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A Man In Search of a Walk-Off

I shall ruminate on Chan Ho Park at another time, but I have a personal matter I've been wanting to write about lately, so hopefully you'll indulge my perspective on that.

Those who know me know that one of the passions that keeps me going through the winter months is broadcasting small-college basketball. It's something I've been doing for the past decade, since my college days and I get great enjoyment from it. I have broadcast baseball, football, soccer, field hockey, ice hockey, softball, and lacrosse as well, and have enjoyed my experience in those, though for whatever reason it seems that basketball is the best fit for my skill-set.

I've had the pleasure of calling the game-winning field goal in a national championship, a home run to cap a six-run ninth inning rally on Opening Day, and a winner-take-all overtime goal in an ice hockey regional final. But I've never called a walk-off shot in a basketball game.

As a connoisseur of fine broadcasting, I have a great appreciation for walk-off moments. I've built up a nice collection of audio tape of others, in all sports. I've been known, at work, to break into the best of Jack Buck or Vin Scully at a moments notice. I have a few of my own, that I like to rattle off, in the privacy of my home, but I'm at the point where I could really use another. It may sound a little selfish to say that, but if you know me, you know how much I appreciate this stuff.

I like having a team to work for. I'd never want to be the voice of a national network, though I have dabbled in calling some small-college championships and have a fun time doing so. I live vicariously through the season, a little bit, with their successes and struggles being mine, albeit on a much lesser scale.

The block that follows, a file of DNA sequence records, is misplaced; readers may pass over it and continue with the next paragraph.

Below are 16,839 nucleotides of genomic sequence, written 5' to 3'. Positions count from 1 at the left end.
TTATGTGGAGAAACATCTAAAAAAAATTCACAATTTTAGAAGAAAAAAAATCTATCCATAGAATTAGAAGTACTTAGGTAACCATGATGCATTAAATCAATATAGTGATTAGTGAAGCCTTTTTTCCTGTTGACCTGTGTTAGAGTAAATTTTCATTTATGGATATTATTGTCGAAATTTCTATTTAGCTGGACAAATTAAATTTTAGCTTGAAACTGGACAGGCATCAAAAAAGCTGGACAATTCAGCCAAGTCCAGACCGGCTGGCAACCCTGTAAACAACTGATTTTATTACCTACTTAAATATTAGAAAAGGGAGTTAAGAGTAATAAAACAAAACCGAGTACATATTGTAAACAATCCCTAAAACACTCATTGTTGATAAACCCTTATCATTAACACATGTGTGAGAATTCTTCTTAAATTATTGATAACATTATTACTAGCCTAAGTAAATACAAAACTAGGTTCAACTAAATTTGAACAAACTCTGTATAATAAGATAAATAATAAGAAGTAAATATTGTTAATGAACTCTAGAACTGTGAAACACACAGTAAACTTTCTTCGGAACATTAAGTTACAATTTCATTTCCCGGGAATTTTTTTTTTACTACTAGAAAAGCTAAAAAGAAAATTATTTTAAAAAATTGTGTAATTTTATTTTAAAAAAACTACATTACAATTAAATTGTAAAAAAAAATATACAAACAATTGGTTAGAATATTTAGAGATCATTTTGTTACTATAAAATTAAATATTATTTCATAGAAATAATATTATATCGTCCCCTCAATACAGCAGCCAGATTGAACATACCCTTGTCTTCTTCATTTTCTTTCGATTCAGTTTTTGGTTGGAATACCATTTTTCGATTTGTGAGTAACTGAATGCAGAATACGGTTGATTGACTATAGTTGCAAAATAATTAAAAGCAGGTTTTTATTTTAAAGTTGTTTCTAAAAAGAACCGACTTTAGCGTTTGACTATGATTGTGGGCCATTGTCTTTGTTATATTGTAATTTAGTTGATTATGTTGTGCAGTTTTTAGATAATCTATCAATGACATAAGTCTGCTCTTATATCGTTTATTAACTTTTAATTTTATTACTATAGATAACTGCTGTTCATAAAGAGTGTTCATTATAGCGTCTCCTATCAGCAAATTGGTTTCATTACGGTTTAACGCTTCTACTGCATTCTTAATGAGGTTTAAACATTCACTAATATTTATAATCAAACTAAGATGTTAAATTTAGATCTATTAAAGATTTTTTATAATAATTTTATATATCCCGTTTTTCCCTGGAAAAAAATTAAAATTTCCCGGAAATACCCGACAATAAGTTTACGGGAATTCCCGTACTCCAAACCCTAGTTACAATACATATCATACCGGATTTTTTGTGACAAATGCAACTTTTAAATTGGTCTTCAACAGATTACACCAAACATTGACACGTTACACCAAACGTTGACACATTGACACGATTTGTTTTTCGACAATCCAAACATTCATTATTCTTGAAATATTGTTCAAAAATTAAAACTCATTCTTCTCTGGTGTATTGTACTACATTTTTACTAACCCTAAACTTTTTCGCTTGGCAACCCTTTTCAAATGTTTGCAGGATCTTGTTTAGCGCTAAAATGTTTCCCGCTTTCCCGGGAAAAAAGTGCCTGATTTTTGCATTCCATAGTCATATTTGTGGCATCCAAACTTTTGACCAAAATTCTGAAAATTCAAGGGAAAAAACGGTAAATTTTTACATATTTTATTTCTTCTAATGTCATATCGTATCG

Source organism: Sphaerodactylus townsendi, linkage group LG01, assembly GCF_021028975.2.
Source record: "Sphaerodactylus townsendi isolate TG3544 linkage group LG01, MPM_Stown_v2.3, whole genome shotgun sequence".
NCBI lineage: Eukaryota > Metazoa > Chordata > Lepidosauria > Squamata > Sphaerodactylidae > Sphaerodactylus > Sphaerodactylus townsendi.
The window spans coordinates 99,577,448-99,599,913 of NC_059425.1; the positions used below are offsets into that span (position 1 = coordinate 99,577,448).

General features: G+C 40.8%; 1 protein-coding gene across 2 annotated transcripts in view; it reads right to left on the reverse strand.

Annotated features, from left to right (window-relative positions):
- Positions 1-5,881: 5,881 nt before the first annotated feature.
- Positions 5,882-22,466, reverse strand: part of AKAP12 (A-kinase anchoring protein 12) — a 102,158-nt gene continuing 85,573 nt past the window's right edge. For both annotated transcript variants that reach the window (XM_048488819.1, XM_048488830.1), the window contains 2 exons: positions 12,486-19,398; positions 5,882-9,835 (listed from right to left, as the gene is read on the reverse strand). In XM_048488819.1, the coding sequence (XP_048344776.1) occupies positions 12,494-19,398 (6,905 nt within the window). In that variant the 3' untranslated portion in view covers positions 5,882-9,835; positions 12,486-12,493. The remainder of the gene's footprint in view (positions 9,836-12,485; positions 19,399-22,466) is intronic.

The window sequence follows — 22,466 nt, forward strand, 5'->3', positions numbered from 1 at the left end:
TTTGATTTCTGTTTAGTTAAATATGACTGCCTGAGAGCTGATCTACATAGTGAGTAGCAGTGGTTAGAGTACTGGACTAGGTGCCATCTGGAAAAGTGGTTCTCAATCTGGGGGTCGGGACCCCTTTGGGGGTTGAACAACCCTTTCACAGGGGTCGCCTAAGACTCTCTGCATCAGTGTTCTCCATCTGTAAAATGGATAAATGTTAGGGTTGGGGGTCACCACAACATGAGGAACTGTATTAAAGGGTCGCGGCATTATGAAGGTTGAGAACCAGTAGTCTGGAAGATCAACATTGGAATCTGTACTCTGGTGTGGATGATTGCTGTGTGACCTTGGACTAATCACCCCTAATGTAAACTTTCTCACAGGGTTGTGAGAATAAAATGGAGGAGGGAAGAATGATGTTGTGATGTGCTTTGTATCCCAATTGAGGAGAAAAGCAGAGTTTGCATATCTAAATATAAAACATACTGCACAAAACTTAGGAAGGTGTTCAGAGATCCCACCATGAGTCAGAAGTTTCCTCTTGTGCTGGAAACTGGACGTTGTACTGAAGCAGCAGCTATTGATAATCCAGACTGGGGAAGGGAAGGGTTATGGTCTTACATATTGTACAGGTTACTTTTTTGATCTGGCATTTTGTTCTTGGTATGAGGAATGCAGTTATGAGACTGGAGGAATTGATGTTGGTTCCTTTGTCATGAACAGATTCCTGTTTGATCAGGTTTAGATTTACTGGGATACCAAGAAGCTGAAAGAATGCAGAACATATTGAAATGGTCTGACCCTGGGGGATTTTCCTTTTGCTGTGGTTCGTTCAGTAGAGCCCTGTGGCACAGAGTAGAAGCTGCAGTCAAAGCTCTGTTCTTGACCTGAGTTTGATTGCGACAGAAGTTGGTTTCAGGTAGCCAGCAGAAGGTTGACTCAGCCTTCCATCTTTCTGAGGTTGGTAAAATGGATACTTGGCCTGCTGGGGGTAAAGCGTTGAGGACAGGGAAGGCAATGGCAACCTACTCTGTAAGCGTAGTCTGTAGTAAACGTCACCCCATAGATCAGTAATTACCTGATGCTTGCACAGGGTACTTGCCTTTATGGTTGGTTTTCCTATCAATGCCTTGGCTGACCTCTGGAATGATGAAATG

There have been close calls, near-misses, and sort-ofs along my journey through what must be 200 games or so over the last 10+ years.

My alma mater once trailed its arch rival by one point in women's hoops, and an inbounds play led to an open layup attempt at the buzzer, but alas, it fell short. You can hear the despair in my voice pretty clearly. "(name of kid) had a layup at the buzzer, and it FELL SHORT!"

A few years ago, I got pulled in for pinch-hitting duty on games for another team. The PR person for the school requested that I include one of his assistants on the broadcast, and since they were footing the bill, I said sure.

The home team staged a nifty late-game rally, tying the game on a 3-point shot at the regulation buzzer (the call of that would be on my resume tape, if I chose to update it). In overtime, it trailed by a point in the closing seconds and a series of quick passes off a scramble led to a game-ending layup as the horn sounded.

Unfortunately for me, my broadcast partner, who had been fairly reserved throughout the contest, chose that moment to go Dickie V on me. If you listen to the tape, you can hear me sort of mumbling my way through the final play, almost equivalent to a whisper, while this dude shrieks with excitement. You can't even tell what I said. I don't even know how I called it. Needless to say, I haven't worked with that guy since.

That brings me to this season and my work at the moment, which by the end of the season will be 30 games of men's and women's basketball to a particularly grateful audience of players family and friends. It has been a rewarding experience, except for one thing. No walk-offs.

There have been plenty of opportunities. Both teams have specialized in playing close games. The women have pulled out a few, but usually those have come in OT, after a missed walk-off chance fails. The men have suffered a series of heartbreaking defeats, with each having a similarly torturous ending. The team gets a shot in the final seconds to tie or win- and misses. The other night, they went for the victory, down by two points, and a three-point try was unsuccessful.

I was telling a parent of one of the other players that one of these times, the team is going to make a buzzer-beater, and when they do, it will make all the near-misses, almosts and sort-ofs pale in comparison. And I believe that it will. Both for them, and for me.

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